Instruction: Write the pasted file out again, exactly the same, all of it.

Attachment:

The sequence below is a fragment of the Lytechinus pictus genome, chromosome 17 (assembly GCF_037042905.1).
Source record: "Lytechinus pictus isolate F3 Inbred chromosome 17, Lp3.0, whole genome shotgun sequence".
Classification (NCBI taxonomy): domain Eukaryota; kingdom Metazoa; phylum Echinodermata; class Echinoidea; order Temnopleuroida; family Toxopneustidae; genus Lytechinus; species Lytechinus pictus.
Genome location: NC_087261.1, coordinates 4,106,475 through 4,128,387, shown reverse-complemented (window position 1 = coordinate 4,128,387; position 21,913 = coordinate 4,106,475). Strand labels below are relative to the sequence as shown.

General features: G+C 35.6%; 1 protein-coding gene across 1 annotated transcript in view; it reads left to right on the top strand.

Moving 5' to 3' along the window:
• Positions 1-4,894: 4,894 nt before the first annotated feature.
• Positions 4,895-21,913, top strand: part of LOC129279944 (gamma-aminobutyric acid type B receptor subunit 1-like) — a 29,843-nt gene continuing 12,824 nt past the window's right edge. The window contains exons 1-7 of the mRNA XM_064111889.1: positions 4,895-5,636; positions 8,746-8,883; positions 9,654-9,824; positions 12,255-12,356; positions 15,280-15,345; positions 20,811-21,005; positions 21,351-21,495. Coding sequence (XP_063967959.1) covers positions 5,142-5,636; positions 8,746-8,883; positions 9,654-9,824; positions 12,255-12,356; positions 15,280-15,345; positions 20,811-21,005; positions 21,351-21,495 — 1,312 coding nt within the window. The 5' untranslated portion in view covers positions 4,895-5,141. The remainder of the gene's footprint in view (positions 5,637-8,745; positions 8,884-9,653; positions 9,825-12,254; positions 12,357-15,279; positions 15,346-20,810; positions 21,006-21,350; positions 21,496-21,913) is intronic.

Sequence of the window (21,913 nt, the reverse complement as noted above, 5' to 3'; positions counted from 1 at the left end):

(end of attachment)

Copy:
The sequence below is a fragment of the Lytechinus pictus genome, chromosome 17 (assembly GCF_037042905.1).
Source record: "Lytechinus pictus isolate F3 Inbred chromosome 17, Lp3.0, whole genome shotgun sequence".
Classification (NCBI taxonomy): domain Eukaryota; kingdom Metazoa; phylum Echinodermata; class Echinoidea; order Temnopleuroida; family Toxopneustidae; genus Lytechinus; species Lytechinus pictus.
Genome location: NC_087261.1, coordinates 4,106,475 through 4,128,387, shown reverse-complemented (window position 1 = coordinate 4,128,387; position 21,913 = coordinate 4,106,475). Strand labels below are relative to the sequence as shown.

General features: G+C 35.6%; 1 protein-coding gene across 1 annotated transcript in view; it reads left to right on the top strand.

Moving 5' to 3' along the window:
• Positions 1-4,894: 4,894 nt before the first annotated feature.
• Positions 4,895-21,913, top strand: part of LOC129279944 (gamma-aminobutyric acid type B receptor subunit 1-like) — a 29,843-nt gene continuing 12,824 nt past the window's right edge. The window contains exons 1-7 of the mRNA XM_064111889.1: positions 4,895-5,636; positions 8,746-8,883; positions 9,654-9,824; positions 12,255-12,356; positions 15,280-15,345; positions 20,811-21,005; positions 21,351-21,495. Coding sequence (XP_063967959.1) covers positions 5,142-5,636; positions 8,746-8,883; positions 9,654-9,824; positions 12,255-12,356; positions 15,280-15,345; positions 20,811-21,005; positions 21,351-21,495 — 1,312 coding nt within the window. The 5' untranslated portion in view covers positions 4,895-5,141. The remainder of the gene's footprint in view (positions 5,637-8,745; positions 8,884-9,653; positions 9,825-12,254; positions 12,357-15,279; positions 15,346-20,810; positions 21,006-21,350; positions 21,496-21,913) is intronic.

Sequence of the window (21,913 nt, the reverse complement as noted above, 5' to 3'; positions counted from 1 at the left end):